The European Central Bank expects euro zone banks with high levels of unpaid loans to submit "ambitious and realistic" plans to bring them down, it said on Monday, as it published guidelines on non-performing loans (NPL).
Inflation in the 19 countries sharing the euro accelerated to 2.0 percent year-on-year in February, Eurostat estimated, up from 1.8 percent in January, meeting the European Central Bank's medium-term target of below, but close to 2 percent.
IHS Markit's final manufacturing Purchasing Managers' Index for the euro zone rose to 55.4 in February, the highest since April 2011, from January's 55.2. It was revised down slightly from a flash estimate of 55.5 but remained far above the 50 mark denoting growth in activity.
The market on Tuesday closed higher. The Nifty ended above 8900 for the first time since September 2016, while the midcap index closed at a record closing high. Markets in US and Europe also closed at record highs, which could see some impact on the Street here.
Inflation in the euro zone rose to within a whisker of the ECB's target in January, data showed this week, but the bank is pushing back calls from Germany to begin winding down its policy of aggressive bond-buying and below-zero interest rates.
There are risks ahead - some economic, some political - but for now the 19 member states of the euro zone are doing better than many expected.
Corporate lending grew by 2.3 percent in December after a revised 2.1 percent increase one month earlier, the data showed.
The ECB had said it would extend its generous bond-buying program at its December meeting albeit at a reduced pace of purchases. The central bank explained the new pace of asset purchases would be scaled back from 80 billion euros ($85.3 billion) a month to 60 billion euros from April onward.
Federal Reserve officials said on Thursday that fiscal and tax plans sketched out by the incoming Trump administration could trade a short-term economic boost for inflation and debt problems they might have to counteract.
Industries across the euro zone cranked up output in November and Germany ended the year with its strongest growth in five year, data showed on Thursday, pointing to an economic spurt that may be arriving earlier than some ECB policymakers expect.
Economic sentiment in the euro zone surged to a post-crisis record in December and German industrial orders pointed to a busy final quarter for factories in Europe's powerhouse with the government expecting the upswing to carry into 2017.
IHS Markit's final 2016 manufacturing Purchasing Managers' Index for the euro zone registered 54.9 in December, in line with an earlier flash estimate and its highest since April 2011.
The euro zone's top 5 percent of households owned 37.8 percent of net wealth in 2014, up from 37.2 percent in 2010 while the bottom 5 percent owned only debt, the ECB said, based on a survey of 84,000 households.
The European Central Bank will not ask euro zone countries to beef up measures to curb asset bubbles, it said on Thursday, even as it warned about rising property prices and household debt in some countries.
Euro zone finance ministers would not set a target for fiscal stimulus for the single currency area next year, the chief of the Eurogroup said on Monday, rejecting an earlier proposal by the EU Commission meant to boost growth.
The regular gathering of the 19 ministers of the currency bloc will be held in the immediate aftermath of Italy's constitutional referendum, with a defeat of Italian Prime Minister Matteo Renzi potentially putting the euro under new pressure and reigniting the smouldering euro zone crisis, further complicating the Greek talks.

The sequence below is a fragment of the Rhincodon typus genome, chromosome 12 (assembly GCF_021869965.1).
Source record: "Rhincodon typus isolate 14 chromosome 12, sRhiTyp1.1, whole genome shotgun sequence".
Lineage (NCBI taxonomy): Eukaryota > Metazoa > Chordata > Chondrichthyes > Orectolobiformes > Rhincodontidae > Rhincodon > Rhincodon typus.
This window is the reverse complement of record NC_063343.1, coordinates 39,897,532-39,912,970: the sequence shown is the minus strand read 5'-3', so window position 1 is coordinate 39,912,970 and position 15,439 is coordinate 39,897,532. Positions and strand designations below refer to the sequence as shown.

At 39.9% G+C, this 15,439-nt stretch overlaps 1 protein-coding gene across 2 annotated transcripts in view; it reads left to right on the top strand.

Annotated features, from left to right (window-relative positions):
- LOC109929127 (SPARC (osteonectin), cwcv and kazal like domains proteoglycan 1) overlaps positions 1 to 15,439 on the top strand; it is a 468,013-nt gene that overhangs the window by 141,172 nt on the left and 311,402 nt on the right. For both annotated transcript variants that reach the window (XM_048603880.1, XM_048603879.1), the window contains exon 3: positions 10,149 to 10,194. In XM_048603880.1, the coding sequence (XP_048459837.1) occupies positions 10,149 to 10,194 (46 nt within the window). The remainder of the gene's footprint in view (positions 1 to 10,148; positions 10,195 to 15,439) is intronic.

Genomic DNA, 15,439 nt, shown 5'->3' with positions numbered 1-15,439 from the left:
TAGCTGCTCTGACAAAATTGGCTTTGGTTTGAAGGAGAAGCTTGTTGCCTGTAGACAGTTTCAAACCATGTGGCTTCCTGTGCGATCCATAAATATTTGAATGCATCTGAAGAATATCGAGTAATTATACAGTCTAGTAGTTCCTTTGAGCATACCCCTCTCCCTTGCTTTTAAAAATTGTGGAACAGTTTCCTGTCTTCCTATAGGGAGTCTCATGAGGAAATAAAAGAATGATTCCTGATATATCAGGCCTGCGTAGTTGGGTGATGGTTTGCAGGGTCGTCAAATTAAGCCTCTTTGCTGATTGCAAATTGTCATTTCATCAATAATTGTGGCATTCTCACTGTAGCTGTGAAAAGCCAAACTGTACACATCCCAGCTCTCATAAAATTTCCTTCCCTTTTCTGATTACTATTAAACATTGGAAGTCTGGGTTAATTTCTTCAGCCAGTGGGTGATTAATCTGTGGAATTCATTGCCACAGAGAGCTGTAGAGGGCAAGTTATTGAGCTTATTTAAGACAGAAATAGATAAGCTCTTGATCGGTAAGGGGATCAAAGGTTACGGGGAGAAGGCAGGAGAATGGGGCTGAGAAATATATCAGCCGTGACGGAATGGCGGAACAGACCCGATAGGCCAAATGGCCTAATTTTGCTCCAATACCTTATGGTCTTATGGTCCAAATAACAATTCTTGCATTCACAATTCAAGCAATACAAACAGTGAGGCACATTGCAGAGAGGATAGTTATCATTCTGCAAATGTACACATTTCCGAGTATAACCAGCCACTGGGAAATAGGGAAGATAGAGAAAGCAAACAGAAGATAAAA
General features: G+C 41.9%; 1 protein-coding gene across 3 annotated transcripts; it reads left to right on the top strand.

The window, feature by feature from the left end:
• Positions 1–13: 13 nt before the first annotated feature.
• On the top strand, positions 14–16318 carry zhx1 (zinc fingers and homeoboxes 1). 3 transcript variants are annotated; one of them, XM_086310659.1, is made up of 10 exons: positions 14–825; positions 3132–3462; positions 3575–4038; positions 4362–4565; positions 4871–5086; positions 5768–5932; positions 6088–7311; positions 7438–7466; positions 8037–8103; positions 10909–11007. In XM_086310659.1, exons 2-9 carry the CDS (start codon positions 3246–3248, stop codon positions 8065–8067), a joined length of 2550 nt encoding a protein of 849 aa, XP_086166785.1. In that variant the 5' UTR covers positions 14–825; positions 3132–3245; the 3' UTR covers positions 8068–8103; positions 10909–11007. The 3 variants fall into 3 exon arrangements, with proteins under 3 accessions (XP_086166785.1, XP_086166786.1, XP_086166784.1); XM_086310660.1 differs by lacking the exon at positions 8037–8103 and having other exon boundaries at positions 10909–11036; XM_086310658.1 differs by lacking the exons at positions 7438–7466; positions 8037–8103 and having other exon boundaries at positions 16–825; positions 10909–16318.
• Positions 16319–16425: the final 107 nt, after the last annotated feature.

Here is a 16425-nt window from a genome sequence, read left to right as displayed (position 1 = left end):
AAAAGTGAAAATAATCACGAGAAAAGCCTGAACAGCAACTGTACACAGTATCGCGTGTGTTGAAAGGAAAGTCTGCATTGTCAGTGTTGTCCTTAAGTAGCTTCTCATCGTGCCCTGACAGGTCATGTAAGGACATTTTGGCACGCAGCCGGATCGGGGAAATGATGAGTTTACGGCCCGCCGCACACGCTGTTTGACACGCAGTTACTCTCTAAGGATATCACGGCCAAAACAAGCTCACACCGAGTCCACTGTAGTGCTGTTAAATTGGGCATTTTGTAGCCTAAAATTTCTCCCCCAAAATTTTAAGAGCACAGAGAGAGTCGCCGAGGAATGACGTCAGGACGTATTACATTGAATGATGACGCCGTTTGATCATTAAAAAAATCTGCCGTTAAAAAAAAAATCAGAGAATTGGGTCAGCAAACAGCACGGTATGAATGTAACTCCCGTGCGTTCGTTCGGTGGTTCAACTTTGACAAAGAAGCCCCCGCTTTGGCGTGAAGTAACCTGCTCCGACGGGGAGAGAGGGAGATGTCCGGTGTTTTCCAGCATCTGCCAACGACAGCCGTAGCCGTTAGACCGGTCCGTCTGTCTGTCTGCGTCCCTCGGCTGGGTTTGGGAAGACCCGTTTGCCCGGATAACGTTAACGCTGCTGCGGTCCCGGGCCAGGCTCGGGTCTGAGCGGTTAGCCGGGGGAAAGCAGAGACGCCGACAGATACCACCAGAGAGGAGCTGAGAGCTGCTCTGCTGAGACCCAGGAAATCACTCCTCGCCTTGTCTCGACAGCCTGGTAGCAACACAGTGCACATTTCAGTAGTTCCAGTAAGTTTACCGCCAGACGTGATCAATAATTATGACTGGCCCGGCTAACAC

"The euro area economy continues to expand at a moderate but steady pace, despite the adverse effects of global economic and political uncertainty," Draghi told an EU Parliament committee.
Speaking publicly and behind the scenes, ECB officials emphasise any U.S. shift towards protectionism under Trump could hurt the already fragile euro zone economy and pave the way for an even stronger backlash against globalisation and the euro project.
The pair's differing views reveals the rift over the main topic of debate on the ECB Governing Council as it prepares to decide next month on whether to extend the bank's 1.74 trillion euro asset-buying scheme.
Euro zone economic growth was unchanged in the third quarter from the second as expected and inflation picked up in October due to a smaller decline in energy prices, preliminary data showed on Monday.
An initial estimate by IHS-Markit for its euro zone purchasing managers' index rose to 53.7 from 52.6 in September, representing the highest monthly increase since 2016 began. The index measures both the services sector and manufacturing.
"Last week we took profits on our Emerging Markets 'overweight', as it became a consensus long, the US dollar is moving higher, the Fed is coming up and Chinese property tightening is restarting," JP Morgan Cazenove equity strategist Mislav Matejka said in a note.
The European Central Bank (ECB), for example, back in September 2014 was projecting headline inflation of 1.4 percent for the euro zone in 2016. Since then, that figure has come down to 0.2 percent last month. But the downward trend, which observers have become accustomed to, seems to be about to change.
But a steady flow of research and a new tone in the debate among policymakers and advisers points in a different direction: rather than retreat, central banks are preparing for the day they may need to do more, even at the risk of antagonizing politicians who argue they already have too much power.
The ECB has spent over a trillion dollars buying bonds in an effort to boost inflation, a key gauge of economic growth. But inflation rates remain just above zero and are not expected to reach the ECB target for at least two years.